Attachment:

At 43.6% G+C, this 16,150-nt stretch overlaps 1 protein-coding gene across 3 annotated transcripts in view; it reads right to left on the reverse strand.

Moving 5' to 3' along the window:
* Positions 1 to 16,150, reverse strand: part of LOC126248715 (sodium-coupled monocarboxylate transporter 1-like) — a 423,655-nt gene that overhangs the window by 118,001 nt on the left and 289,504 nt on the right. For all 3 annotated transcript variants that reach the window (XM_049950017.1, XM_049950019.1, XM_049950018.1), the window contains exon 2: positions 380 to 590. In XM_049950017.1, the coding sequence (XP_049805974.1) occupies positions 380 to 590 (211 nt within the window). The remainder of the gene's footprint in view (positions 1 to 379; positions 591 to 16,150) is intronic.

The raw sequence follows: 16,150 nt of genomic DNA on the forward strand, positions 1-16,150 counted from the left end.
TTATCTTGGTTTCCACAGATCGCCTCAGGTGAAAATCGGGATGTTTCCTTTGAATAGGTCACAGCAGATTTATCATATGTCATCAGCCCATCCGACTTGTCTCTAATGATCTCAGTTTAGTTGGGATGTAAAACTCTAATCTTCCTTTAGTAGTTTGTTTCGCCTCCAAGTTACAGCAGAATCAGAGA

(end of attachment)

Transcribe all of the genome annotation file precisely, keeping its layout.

At 43.6% G+C, this 16,150-nt stretch overlaps 1 protein-coding gene across 3 annotated transcripts in view; it reads right to left on the reverse strand.

Moving 5' to 3' along the window:
* Positions 1 to 16,150, reverse strand: part of LOC126248715 (sodium-coupled monocarboxylate transporter 1-like) — a 423,655-nt gene that overhangs the window by 118,001 nt on the left and 289,504 nt on the right. For all 3 annotated transcript variants that reach the window (XM_049950017.1, XM_049950019.1, XM_049950018.1), the window contains exon 2: positions 380 to 590. In XM_049950017.1, the coding sequence (XP_049805974.1) occupies positions 380 to 590 (211 nt within the window). The remainder of the gene's footprint in view (positions 1 to 379; positions 591 to 16,150) is intronic.

The raw sequence follows: 16,150 nt of genomic DNA on the forward strand, positions 1-16,150 counted from the left end.
TTATCTTGGTTTCCACAGATCGCCTCAGGTGAAAATCGGGATGTTTCCTTTGAATAGGTCACAGCAGATTTATCATATGTCATCAGCCCATCCGACTTGTCTCTAATGATCTCAGTTTAGTTGGGATGTAAAACTCTAATCTTCCTTTAGTAGTTTGTTTCGCCTCCAAGTTACAGCAGAATCAGAGA